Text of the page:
By Brian Blum
When those having trouble sleeping seek medical help, they are usually referred to a sleep laboratory by their physician. Then they are usually given two options: spend a night in the sleep lab or take the monitoring equipment home.
Most people choose the latter, but they learn the equipment is cumbersome — elastic belt bands to measure respiration; a finger oximeter to monitor oxygen levels; a thin wire taped to nose and mouth; and a large device the size of an old-fashioned Walkman to record the results.
Other home monitoring equipment for sleep disorders — especially for tracking brain activity — includes electrodes attached with suction cups, paste or gel.
With all that equipment strapped to a body, it’s a wonder anyone can sleep at all. The whole experience helps explain why many sleep problems go undiagnosed.
Tel Aviv-based startup X-trodes has developed a less invasive and more comfortable system for medical-grade electrophysiological measurement.
X-trodes’ solution can be used in a sleep lab or, ideally, at home. The company raised $4.7 million earlier this year from Japan-Israel High Tech Ventures, Welltech, and private investor Jeremy Coller.
100 medical uses
X-trodes’ “Smart Skin” is not just for sleep.
“There are over 100 medical uses for electrophysiology,” X-trodes CEO Ziv Peremen said. “We decided to focus on two for our first product – sleep and remote rehabilitation for muscle injuries.”
Smart Skin electrodes can measure up to 10 hours of EEG (brainwaves), EOG (eye movement), EMG (skeletal muscles), ECG (cardiac activity) and EOIG (olfactory activations).
The technology has been in development for some 15 years, led by Yael Hanein, professor of electrical engineering at Tel Aviv University. Hanein became interested in electrophysiology when she was at the University of Washington in Seattle.
“At some point very early on, I came across this open issue of ‘How do you make skin electrophysiology better?” she said. “Everyone was limited by these wires and large equipment, but we didn’t have a solution. Now we do.”
The university’s technology transfer company, Ramot, facilitated the license of Hanein’s work to launch X-trodes in 2020. Hanein now splits her time between her university research and her position as CTO of X-trodes. (Her electrodes were recently used in a Technion study to detect “liars” by the movements of their facial muscles.)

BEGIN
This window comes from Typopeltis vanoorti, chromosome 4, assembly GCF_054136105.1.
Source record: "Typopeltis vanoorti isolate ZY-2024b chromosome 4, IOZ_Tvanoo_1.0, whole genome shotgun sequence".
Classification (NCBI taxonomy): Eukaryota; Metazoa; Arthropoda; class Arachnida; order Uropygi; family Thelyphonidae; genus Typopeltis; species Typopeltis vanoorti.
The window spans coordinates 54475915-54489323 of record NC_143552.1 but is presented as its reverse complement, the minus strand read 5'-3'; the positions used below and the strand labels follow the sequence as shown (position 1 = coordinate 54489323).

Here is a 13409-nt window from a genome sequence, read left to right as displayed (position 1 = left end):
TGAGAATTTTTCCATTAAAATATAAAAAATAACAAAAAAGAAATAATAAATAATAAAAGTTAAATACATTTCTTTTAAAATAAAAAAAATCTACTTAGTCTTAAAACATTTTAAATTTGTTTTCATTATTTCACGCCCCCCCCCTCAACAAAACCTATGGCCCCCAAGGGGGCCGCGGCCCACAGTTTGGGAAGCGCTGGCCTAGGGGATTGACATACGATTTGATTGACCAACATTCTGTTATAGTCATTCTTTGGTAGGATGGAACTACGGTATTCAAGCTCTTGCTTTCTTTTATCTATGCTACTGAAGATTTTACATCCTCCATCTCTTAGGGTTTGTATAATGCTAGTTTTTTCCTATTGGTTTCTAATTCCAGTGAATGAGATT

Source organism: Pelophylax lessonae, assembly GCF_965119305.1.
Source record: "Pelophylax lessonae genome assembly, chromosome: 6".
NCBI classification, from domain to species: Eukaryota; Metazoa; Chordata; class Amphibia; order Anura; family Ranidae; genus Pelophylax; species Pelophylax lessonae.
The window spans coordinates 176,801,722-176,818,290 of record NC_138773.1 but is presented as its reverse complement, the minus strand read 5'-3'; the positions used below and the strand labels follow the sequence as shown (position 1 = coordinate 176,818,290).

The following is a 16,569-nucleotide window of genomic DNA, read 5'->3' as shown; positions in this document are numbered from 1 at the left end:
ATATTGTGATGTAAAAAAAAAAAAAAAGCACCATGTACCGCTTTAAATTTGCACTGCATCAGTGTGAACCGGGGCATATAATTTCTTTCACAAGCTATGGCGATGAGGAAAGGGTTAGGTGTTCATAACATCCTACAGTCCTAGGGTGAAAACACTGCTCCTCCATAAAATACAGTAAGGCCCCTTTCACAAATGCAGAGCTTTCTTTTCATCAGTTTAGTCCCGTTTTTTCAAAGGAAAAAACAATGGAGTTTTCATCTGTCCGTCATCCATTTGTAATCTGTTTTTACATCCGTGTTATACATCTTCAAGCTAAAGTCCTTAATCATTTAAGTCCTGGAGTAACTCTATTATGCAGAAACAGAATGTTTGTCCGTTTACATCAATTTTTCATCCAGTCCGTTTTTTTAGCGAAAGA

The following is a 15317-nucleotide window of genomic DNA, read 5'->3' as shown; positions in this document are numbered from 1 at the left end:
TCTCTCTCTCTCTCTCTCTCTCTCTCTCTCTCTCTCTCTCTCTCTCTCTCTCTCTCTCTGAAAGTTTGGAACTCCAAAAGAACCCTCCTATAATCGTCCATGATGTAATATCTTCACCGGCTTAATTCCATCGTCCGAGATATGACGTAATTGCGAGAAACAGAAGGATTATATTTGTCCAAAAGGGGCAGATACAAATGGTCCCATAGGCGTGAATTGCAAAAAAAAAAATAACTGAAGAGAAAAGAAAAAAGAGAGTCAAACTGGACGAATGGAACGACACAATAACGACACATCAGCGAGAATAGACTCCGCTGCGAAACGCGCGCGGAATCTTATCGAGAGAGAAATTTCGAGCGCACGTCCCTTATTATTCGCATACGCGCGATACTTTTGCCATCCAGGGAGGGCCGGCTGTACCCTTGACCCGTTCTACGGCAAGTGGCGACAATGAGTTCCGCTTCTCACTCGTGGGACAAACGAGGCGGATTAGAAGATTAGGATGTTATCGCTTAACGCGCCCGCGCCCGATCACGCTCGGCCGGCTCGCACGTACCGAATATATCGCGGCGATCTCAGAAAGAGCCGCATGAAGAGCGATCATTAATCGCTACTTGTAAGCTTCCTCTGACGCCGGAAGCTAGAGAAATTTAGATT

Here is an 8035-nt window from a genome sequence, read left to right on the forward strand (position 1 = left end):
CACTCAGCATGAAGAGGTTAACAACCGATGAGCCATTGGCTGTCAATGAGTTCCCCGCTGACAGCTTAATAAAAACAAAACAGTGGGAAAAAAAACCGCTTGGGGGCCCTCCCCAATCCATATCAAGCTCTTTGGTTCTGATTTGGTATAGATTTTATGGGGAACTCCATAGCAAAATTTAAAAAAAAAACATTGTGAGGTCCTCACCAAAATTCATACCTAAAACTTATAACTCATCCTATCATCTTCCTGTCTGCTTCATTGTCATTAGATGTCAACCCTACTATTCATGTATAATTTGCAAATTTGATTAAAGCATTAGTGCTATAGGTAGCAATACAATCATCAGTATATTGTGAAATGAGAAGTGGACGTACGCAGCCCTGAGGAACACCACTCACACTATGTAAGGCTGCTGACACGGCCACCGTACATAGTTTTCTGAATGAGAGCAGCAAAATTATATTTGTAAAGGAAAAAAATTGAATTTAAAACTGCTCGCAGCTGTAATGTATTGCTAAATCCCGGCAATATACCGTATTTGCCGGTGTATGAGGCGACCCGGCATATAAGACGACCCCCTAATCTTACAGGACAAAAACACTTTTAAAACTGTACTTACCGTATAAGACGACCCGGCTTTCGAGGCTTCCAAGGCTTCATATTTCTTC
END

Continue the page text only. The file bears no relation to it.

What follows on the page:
Smart Skin electrodes are made of a soft and flexible material. Each one looks like a small sticker but contains more than 10 layers.
These electrodes are disposable. “You throw them out after a few days, although you can shower and even bathe with them,” says Peremen.
Just a strip of medical tape keeps the wireless electrodes in place. They transmit data over Bluetooth to a small receiver, which sends it on to the patient’s (or physician’s) mobile device. The data is meant to be integrated into a physician’s existing software systems.
“We try to provide the exact same information a physician would get from a sleep study, to make it as seamless as possible to the physician’s current flow,” Peremen says.
He notes that up to a third of the US population suffers from some sort of sleep disorder, but most are averse to going to a sleep lab.
Because there are more than 30 types of sleep disorders — from plain vanilla insomnia to narcolepsy and RBD (REM sleep behavior disorder) — Hanein envisions patients wearing their X-trodes for several nights.
“A one-night test may tell you nothing,” she says. “If it’s episodic, the problem may show up one night and not the next.”
Although gadgets such as an Apple Watch can track your sleep, “They’re not medical grade,” Peremen points out, “and they’re nearly entirely focused on apnea. We’re not familiar with anyone that can reach the same level of quality as we can.”
For muscle rehabilitation, X-trodes can monitor what’s happening while one walks or runs and optimize post-injury programs with personalized assessments.
“You can jump with it, cycle, walk, run,” Peremen explains.
The technology can measure real-time muscle patterns, rate of fatigue, and symmetry between the legs.
“Balance is a big issue in injuries and rehabilitation,” Peremen notes. “If you have an injury and you don’t do the rehabilitation process correctly, the pain can become chronic.”
X-trodes is not just hardware: machine learning and smart algorithms quickly compare the data from a patient wearing the device with the results from other patients that have been uploaded to the X-trodes cloud.
For sleep, you attach four electrodes to the forehead, two next to the eyes and two on the chin. For muscle rehabilitation, it’s a total of 16 electrodes.
“When you see it, it seems like science fiction,” Peremen says. “It’s really exciting to see that we can expand the horizon of what can be done with medical-grade monitoring and to make it accessible to many people. It’s not just a medical device. It’s a data solution that gives us access to data that’s unattainable today.”
The X-trodes product is currently being tried out by 20 research groups around the world. Submission to the FDA is planned in 2022 in the hope of having a product approved and available by Q2 2023.
Building a company during Covid
X-trodes has 24 employees — 14 on staff and 10 subcontractors.
Did Covid-19 impact the company’s trajectory? “The fact that people can’t access decent sleep testing was something well-known even before Covid,” Hanein said.
“Still, we’re very proud that we managed to build the startup, hire people, get funding, learn how to communicate with investors and staff online, all during Covid-19.”
The pandemic, Peremen adds, “dramatically increased interest in telehealth and remote monitoring. It gave us good momentum.”
For more information on X-trodes or how to join the company’s current at-home sleep studies, click here.
Produced in association with Israel21C.
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